How to achieve your New Year’s resolutions

Apply the Japanese method of Kaizen to help you reach your goals this year.

For a long time each year, my New Year’s resolution was to do the splits. I never actually got there, and now that I’m older and wiser I’m determined to make resolutions that I can fulfil without breaking a limb and change the way I feel in our world. Most resolution-setters put in place plans to change their current situation: lose weight, walk more, forgo the nicotine, eat more greens, produce less food waste and only buy shoes once every other month. And while positive intentions account for some progress, according to US research, 80 percent of New Year’s resolutions fail by February.

This year, I set a resolution I know will make my heart full and my spirit sing, a resolution sustainable enough to see out the year’s end, and perhaps the next, too – spending more one-on-one time with each of my children to savour those precious moments that fill my cup.

The principals of Kaizen

Sarah Harvey, author of Kaizen: The Japanese Method for Transforming Habits, One Small Step at a Time, says that Kaizen is a great way to stick to your goals.

“Kaizen is a Japanese word meaning ‘good change’”, says Sarah, “and the innovative idea about the approach is that it encourages you to initially focus on the smallest possible step towards your goal. The idea is to make the step so small that you hardly notice a difference in your routine. This has been shown to make it more likely that you will stick to your goal in the long term.”

Applying this idea to my resolution of spending more time with my kids individually, Sarah’s advice is to commit to one activity for an hour per week or even per fortnight. That is, take your end goal and make it bite-sized so that it’s easier to incorporate into your life.

How to manage multiple resolutions

While spending time with my kids is my first goal, I’ve also been trying to make time for a regular meditation practice. Does using the Kaizen approach mean I can attack several goals at once?

Sarah’s advice is to take it one resolution at a time. “Once you have got to grips with the method and are making progress towards that one goal, you will then have the self-belief and confidence to set yourself a challenge in another area. Be kind to yourself and remember that it is inevitable that life will sometimes get in the way of what you’re trying to achieve.”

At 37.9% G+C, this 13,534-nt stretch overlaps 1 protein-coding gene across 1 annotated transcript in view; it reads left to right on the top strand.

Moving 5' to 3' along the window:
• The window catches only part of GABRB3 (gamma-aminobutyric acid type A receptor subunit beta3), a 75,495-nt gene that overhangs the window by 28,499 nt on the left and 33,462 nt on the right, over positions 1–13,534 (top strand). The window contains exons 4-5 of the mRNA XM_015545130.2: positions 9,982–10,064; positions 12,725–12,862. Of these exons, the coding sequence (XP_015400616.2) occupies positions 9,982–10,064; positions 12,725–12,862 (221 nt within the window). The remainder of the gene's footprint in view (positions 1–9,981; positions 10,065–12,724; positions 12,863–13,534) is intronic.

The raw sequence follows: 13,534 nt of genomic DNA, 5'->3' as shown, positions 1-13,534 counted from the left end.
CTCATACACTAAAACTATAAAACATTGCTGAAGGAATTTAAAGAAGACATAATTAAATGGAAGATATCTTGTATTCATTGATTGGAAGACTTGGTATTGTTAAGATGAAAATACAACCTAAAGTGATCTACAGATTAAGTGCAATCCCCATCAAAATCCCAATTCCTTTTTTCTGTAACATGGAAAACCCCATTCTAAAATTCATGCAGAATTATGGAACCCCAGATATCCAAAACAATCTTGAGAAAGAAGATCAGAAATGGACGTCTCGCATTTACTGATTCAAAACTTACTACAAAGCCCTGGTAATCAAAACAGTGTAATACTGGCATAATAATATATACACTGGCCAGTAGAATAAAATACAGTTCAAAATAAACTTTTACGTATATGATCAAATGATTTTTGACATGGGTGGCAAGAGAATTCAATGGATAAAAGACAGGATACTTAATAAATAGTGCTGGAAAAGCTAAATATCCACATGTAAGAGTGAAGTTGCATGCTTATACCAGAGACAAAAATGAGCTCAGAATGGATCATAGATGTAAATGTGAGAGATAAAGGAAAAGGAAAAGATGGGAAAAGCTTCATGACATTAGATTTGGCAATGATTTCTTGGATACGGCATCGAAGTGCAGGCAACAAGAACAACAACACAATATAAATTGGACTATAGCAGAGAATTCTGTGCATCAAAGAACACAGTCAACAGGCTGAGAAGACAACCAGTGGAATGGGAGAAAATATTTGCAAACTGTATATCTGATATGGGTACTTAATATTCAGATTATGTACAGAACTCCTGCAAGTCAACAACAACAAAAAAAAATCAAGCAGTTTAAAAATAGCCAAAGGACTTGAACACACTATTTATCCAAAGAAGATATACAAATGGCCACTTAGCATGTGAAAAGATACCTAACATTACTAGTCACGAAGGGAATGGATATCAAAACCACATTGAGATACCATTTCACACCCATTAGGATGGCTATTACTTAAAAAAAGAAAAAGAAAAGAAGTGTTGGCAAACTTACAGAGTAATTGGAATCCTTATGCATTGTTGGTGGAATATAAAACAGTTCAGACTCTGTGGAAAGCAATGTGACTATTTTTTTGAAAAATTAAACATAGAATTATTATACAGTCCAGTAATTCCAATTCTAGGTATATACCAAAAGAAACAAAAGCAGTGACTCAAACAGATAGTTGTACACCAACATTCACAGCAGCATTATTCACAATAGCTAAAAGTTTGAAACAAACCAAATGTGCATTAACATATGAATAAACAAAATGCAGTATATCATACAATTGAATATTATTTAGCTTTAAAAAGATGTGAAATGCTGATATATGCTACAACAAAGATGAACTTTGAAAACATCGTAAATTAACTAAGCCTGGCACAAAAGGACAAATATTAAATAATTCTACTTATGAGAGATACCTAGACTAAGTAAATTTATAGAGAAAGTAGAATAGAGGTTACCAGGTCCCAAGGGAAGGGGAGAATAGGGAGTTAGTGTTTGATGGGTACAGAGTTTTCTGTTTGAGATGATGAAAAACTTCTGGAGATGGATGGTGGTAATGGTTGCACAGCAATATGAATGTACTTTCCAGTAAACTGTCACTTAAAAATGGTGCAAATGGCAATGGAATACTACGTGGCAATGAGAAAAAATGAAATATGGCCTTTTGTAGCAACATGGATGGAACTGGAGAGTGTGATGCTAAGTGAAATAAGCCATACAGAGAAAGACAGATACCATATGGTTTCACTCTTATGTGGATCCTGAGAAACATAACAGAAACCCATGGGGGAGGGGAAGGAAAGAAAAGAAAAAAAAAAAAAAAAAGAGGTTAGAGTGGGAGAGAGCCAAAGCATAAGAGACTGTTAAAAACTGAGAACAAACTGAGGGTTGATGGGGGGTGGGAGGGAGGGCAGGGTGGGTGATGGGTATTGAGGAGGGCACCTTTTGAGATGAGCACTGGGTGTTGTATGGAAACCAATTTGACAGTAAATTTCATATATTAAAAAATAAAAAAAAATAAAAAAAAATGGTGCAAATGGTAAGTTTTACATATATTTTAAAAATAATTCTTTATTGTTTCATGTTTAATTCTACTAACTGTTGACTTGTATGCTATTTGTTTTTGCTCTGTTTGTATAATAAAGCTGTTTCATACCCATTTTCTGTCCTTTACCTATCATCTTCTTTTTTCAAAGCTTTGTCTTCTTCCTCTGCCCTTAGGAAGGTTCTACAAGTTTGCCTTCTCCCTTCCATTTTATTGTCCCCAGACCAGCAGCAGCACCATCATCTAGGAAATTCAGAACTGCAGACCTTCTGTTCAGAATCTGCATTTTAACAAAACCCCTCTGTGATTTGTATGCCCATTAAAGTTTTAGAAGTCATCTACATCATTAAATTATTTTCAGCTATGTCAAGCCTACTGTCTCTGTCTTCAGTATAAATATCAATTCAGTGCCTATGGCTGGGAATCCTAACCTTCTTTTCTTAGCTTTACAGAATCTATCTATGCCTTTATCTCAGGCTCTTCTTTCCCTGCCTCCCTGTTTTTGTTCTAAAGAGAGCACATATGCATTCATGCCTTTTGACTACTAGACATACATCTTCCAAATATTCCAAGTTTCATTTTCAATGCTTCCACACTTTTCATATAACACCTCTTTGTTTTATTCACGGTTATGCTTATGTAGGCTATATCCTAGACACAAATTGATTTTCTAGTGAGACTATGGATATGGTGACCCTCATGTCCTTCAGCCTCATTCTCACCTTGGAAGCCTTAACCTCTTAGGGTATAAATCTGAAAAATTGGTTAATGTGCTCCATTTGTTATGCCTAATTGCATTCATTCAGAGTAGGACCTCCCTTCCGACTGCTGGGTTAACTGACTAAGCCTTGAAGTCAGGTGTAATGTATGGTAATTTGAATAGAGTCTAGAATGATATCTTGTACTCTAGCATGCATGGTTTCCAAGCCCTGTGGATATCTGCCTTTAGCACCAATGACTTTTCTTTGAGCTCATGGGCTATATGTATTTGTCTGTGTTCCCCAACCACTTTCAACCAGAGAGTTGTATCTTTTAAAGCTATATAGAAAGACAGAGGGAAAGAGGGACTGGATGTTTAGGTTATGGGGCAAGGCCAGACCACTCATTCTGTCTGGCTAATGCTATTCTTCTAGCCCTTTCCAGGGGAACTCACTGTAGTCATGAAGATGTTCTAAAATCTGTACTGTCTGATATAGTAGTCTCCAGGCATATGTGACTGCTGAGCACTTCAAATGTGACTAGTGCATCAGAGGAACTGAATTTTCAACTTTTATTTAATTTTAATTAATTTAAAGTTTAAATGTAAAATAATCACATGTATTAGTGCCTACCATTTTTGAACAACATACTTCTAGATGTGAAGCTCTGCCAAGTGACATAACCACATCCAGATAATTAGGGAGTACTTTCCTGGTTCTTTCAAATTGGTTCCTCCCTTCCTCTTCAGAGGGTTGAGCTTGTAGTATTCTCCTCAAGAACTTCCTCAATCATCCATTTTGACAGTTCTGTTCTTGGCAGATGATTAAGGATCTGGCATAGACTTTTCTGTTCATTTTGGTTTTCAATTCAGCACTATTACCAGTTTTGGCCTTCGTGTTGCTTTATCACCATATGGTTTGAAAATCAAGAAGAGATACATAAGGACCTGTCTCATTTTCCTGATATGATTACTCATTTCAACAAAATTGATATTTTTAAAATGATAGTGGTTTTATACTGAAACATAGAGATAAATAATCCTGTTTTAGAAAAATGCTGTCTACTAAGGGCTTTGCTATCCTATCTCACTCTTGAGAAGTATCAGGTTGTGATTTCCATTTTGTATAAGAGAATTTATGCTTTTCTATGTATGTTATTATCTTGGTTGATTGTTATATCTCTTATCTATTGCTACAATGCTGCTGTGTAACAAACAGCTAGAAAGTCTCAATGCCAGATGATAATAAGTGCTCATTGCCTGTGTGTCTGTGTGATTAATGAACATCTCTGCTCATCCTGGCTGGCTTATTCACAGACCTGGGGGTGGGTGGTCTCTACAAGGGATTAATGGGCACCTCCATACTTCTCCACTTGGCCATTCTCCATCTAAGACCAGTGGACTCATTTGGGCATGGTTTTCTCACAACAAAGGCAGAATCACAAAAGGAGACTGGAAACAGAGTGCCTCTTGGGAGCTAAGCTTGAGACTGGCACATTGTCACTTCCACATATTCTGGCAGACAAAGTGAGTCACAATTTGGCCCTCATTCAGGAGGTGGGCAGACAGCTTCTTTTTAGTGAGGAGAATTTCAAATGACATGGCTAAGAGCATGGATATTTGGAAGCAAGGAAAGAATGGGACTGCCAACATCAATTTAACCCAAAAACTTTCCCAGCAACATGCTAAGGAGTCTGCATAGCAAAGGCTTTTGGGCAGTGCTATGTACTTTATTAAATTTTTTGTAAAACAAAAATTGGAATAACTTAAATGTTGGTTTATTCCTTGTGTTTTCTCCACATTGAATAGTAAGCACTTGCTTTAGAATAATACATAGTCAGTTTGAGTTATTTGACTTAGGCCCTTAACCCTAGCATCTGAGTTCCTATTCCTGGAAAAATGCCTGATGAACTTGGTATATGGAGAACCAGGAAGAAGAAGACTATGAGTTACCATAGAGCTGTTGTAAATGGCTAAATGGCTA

How to perform a new year ritual

Yoga teacher and doula Dini Martinez has outlined a New Year’s rose ritual you can create for yourself.

  1. Create a quiet space that feels special. Invite all the Vedic elements: earth, water, fire, air and ether by collecting objects like flowers, a water bowl with rose petals, a candle and some frankincense incense.
  2. Close your eyes and take a moment to reflect and give gratitude to the past year’s rose. First, think about the petal moments – the beautiful joys and treasures. Then, consider the thorn moments – the ones that at first sight brought pain and suffering, but often led to the stem: that is, the moments that brought insight and growth.
  3. Turn your heart’s focus to the future. What are your soul needs? Do you need more recognition or greater intellectual challenges? More time and space to connect with your inner beauty? More self-acceptance and self-love to feel complete from within?
  4. Keep asking until you are ready to write your true wishes down on a piece of paper.
  5. Burn the paper and spend another moment with your eyes closed, inviting the feeling that you think you might have when all those petals start to blossom. Make them already a reality on the inside, from this moment on.
  6. Close the ritual by acknowledging Mother Earth and the great spirits of the universe.

Shevonne Hunt

Shevonne Hunt is an MC, podcast presenter, radio producer and writer.

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